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February 12, 2014

The CFTC Must Stop Wild Commodity Speculation that Breaks American Families’ Budgets

 
Every person and business in American buys and needs commodities like oil and wheat. Commodity prices are supposed to be set by supply and demand, but Wall Street speculators at the biggest banks also trade commodities in financial markets and have a dramatic effect on those prices. In the financial reform law, Congress directed the commodity market cops, the CFTC, to enact a rule to reduce the speculation running wild in too many commodity markets and needlessly driving up prices for American families and businesses. Unfortunately, the proposed rule is seriously inadequate and simply will not reduce excessive speculation, as detailed in a comment letter filed by Better Markets.
 
The proposed rule sets the speculative limits too high to prevent Wall Street from running up the prices of oil, wheat and other basic commodities. The rule is also too narrow because it does not capture all the types of traders that speculate. It also targets market manipulation, as it should, but then it fails to address or limit excessive speculation, which Congress required it to do. Worst of all, the proposed rule does not apply to some of the biggest culprits contributing to excessive speculation in the first place: Commodity Index Funds. This is an abdication of responsibility by the CFTC.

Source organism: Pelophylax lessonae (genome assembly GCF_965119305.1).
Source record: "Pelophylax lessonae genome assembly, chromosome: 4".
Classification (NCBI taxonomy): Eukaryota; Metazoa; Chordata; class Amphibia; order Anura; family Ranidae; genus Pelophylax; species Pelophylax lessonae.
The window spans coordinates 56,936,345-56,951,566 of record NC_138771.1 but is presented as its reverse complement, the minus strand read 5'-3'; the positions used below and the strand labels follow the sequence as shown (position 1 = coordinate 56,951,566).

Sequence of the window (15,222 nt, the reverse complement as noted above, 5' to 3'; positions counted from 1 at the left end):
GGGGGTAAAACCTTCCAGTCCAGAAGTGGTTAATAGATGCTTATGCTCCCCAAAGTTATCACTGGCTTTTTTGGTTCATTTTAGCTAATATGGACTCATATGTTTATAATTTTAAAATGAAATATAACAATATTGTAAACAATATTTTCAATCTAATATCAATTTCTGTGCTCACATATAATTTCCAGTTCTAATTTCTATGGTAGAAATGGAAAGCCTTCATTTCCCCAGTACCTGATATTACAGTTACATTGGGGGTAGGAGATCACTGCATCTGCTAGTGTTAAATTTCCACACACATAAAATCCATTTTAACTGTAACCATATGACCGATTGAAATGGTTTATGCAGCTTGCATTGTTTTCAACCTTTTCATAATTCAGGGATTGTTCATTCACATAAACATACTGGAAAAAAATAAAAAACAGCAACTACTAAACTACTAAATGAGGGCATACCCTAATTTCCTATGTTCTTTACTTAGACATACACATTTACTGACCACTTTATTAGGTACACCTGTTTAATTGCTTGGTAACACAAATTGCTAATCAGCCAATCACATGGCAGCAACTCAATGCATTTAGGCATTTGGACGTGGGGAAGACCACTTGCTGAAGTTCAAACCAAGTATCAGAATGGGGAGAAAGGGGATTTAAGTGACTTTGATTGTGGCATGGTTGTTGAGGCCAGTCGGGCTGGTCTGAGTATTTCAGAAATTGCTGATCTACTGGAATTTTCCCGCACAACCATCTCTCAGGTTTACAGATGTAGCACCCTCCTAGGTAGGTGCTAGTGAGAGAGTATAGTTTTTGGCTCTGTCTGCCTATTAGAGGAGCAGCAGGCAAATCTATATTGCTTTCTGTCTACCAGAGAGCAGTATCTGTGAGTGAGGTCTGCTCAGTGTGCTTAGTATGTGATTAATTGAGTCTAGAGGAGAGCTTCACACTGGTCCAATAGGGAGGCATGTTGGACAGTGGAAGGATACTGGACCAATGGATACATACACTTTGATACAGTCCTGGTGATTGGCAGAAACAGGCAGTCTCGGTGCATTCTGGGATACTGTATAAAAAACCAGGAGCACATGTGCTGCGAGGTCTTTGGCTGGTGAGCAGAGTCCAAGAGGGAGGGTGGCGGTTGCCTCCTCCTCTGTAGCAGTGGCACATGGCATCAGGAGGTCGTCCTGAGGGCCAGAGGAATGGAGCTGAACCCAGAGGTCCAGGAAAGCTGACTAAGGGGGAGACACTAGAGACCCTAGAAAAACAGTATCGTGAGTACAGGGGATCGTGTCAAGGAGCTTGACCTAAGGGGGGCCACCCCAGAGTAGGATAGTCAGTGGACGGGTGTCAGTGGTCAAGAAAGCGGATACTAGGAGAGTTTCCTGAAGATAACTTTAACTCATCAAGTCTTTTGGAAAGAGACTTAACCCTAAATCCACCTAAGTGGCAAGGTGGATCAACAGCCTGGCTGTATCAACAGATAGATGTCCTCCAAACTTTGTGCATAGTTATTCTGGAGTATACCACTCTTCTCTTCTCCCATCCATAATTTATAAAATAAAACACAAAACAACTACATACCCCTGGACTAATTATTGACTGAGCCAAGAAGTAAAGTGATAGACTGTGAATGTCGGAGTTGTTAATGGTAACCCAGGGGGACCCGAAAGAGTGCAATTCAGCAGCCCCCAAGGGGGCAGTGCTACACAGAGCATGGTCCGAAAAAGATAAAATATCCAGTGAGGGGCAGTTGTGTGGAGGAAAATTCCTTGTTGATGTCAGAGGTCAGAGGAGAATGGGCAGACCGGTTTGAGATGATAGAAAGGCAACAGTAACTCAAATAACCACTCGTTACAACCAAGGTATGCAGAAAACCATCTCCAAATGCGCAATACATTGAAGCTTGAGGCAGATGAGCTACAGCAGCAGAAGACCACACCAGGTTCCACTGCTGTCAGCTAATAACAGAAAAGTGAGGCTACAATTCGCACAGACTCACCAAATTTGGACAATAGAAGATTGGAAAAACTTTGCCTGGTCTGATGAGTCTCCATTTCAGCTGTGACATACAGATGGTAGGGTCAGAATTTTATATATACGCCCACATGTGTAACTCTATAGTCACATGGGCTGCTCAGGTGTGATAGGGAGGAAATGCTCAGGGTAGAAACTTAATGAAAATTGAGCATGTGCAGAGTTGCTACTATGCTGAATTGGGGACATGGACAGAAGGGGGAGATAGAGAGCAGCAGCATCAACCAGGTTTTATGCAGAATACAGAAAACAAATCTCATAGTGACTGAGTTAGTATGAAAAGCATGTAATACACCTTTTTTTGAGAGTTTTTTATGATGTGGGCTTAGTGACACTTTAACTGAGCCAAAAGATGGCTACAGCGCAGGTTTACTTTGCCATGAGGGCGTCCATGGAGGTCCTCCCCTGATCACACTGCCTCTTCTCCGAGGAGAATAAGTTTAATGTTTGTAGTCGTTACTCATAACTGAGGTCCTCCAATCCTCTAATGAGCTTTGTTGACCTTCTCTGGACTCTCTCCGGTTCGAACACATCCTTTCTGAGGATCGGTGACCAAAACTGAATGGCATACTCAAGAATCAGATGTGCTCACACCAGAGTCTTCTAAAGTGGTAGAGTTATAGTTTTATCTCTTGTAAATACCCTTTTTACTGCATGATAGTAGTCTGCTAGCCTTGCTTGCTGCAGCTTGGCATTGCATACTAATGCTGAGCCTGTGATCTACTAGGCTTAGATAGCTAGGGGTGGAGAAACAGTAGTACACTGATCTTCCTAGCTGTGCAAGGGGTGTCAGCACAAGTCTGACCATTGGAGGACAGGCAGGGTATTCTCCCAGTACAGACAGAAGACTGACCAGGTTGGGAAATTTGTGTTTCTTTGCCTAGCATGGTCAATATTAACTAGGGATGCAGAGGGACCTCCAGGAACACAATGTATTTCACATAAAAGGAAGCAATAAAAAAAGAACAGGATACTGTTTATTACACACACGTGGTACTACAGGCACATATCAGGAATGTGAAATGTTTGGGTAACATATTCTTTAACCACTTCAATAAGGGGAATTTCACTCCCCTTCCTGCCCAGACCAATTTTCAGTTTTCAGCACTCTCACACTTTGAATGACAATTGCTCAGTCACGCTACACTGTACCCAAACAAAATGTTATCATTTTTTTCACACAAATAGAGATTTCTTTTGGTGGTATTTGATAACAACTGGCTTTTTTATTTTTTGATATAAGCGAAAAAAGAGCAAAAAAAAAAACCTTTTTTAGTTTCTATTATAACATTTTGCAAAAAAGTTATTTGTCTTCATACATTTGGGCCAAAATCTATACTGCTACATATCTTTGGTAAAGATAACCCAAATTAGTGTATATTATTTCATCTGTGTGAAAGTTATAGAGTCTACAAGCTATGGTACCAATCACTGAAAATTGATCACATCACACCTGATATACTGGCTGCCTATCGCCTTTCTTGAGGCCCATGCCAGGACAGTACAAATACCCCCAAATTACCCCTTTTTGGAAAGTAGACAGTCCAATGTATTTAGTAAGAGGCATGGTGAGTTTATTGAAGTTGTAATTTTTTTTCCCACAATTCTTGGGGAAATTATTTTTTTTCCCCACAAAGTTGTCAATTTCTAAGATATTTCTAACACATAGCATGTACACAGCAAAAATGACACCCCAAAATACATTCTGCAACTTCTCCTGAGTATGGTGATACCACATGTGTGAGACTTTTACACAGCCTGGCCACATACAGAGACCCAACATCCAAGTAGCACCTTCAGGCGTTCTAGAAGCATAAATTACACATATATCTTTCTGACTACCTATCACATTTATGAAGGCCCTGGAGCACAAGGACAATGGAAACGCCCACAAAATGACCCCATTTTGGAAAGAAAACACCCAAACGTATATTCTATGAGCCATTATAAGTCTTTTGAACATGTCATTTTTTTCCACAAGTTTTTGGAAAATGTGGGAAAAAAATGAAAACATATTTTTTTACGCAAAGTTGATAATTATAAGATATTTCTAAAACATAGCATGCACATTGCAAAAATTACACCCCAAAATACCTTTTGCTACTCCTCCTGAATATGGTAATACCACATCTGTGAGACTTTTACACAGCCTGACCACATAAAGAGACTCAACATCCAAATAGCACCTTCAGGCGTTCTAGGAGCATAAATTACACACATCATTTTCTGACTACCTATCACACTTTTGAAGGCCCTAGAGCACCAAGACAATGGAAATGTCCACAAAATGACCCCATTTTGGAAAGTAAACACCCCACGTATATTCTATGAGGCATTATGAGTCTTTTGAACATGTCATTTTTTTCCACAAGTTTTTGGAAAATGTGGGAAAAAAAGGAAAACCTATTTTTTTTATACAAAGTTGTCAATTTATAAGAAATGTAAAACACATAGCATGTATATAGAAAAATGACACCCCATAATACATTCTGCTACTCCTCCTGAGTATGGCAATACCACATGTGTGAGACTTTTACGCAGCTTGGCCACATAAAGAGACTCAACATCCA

When the CFTC finalizes its proposed rule, it must apply position limits to commodity index funds specifically; set position limits at a low enough level to combat excessive speculation in addition to manipulation; remove loopholes for big financial players; and regularly adjust the limits every six months, or sooner, to reflect market conditions and new market data.
 
Position limits are one of the most important tools at the CFTC’s disposal to protect markets, consumers and businesses. It must take these limits seriously and design an effective, comprehensive regime to limit all kinds of excessive speculation in the commodity markets to promote economic growth and protect American households and businesses.
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